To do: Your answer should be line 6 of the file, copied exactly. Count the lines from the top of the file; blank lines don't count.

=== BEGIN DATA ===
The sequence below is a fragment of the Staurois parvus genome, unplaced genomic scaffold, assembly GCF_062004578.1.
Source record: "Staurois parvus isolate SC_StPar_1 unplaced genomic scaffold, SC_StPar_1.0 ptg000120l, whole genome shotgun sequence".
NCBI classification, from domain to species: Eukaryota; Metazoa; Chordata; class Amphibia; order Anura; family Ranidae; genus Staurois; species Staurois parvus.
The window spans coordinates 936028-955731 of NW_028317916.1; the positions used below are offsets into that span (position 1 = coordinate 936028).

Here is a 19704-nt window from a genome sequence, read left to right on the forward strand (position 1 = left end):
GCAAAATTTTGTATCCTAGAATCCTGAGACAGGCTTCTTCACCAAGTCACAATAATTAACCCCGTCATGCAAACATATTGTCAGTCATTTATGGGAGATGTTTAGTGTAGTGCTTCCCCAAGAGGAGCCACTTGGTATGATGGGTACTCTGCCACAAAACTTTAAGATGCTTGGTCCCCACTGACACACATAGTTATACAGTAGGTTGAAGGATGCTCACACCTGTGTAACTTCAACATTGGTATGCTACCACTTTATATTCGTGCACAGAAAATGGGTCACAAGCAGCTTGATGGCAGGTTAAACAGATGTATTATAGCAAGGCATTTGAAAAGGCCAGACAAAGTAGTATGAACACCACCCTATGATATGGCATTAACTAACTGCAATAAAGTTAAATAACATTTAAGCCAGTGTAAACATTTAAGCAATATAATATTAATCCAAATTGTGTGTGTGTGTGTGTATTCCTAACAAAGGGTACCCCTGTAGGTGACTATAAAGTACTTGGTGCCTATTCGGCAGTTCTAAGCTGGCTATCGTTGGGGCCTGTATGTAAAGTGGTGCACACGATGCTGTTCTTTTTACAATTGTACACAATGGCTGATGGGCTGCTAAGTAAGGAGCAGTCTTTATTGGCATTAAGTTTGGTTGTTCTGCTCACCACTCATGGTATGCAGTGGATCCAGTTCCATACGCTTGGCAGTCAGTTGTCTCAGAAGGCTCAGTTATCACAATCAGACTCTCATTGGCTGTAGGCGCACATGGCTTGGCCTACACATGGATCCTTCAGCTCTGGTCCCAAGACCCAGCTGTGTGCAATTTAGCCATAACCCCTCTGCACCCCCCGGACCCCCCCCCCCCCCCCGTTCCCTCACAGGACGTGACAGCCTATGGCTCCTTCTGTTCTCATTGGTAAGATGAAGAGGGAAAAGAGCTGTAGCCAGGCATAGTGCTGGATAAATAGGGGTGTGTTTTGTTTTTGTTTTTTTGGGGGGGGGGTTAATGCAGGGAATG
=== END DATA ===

GCAAAATTTTGTATCCTAGAATCCTGAGACAGGCTTCTTCACCAAGTCACAATAATTAACCCCGTCATGCAAACATATTGTCAGTCATTTATGGGAGATGTTTAGTGTAGTGCTTCCCCAAGAGGAGCCACTTGGTATGATGGGTACTCTGCCACAAAACTTTAAGATGCTTGGTCCCCACTGACACACATAGTTATACAGTAGGTTGAAGGATGCTCACACCTGTGTAACTTCAACATTGGTATGCTACCACTTTATATTCGTGCACAGAAAATGGGTCACAAGCAGCTTGATGGCAGGTTAAACAGATGTATTATAGCAAGGCATTTGAAAAGGCCAGACAAAGTAGTATGAACACCACCCTATGATATGGCATTAACTAACTGCAATAAAGTTAAATAACATTTAAGCCAGTGTAAACATTTAAGCAATATAATATTAATCCAAATTGTGTGTGTGTGTGTGTATTCCTAACAAAGGGTACCCCTGTAGGTGACTATAAAGTACTTGGTGCCTATTCGGCAGTTCTAAGCTGGCTATCGTTGGGGCCTGTATGTAAAGTGGTGCACACGATGCTGTTCTTTTTACAATTGTACACAATGGCTGATGGGCTGCTAAGTAAGGAGCAGTCTTTATTGGCATTAAGTTTGGTTGTTCTGCTCACCACTCATGGTATGCAGTGGATCCAGTTCCATACGCTTGGCAGTCAGTTGTCTCAGAAGGCTCAGTTATCACAATCAGACTCTCATTGGCTGTAGGCGCACATGGCTTGGCCTACACATGGATCCTTCAGCTCTGGTCCCAAGACCCAGCTGTGTGCAATTTAGCCATAACCCCTCTGCACCCCCCGGACCCCCCCCCCCCCCCCGTTCCCTCACAGGACGTGACAGCCTATGGCTCCTTCTGTTCTCATTGGTAAGATGAAGAGGGAAAAGAGCTGTAGCCAGGCATAGTGCTGGATAAATAGGGGTGTGTTTTGTTTTTGTTTTTTTGGGGGGGGGGTTAATGCAGGGAATG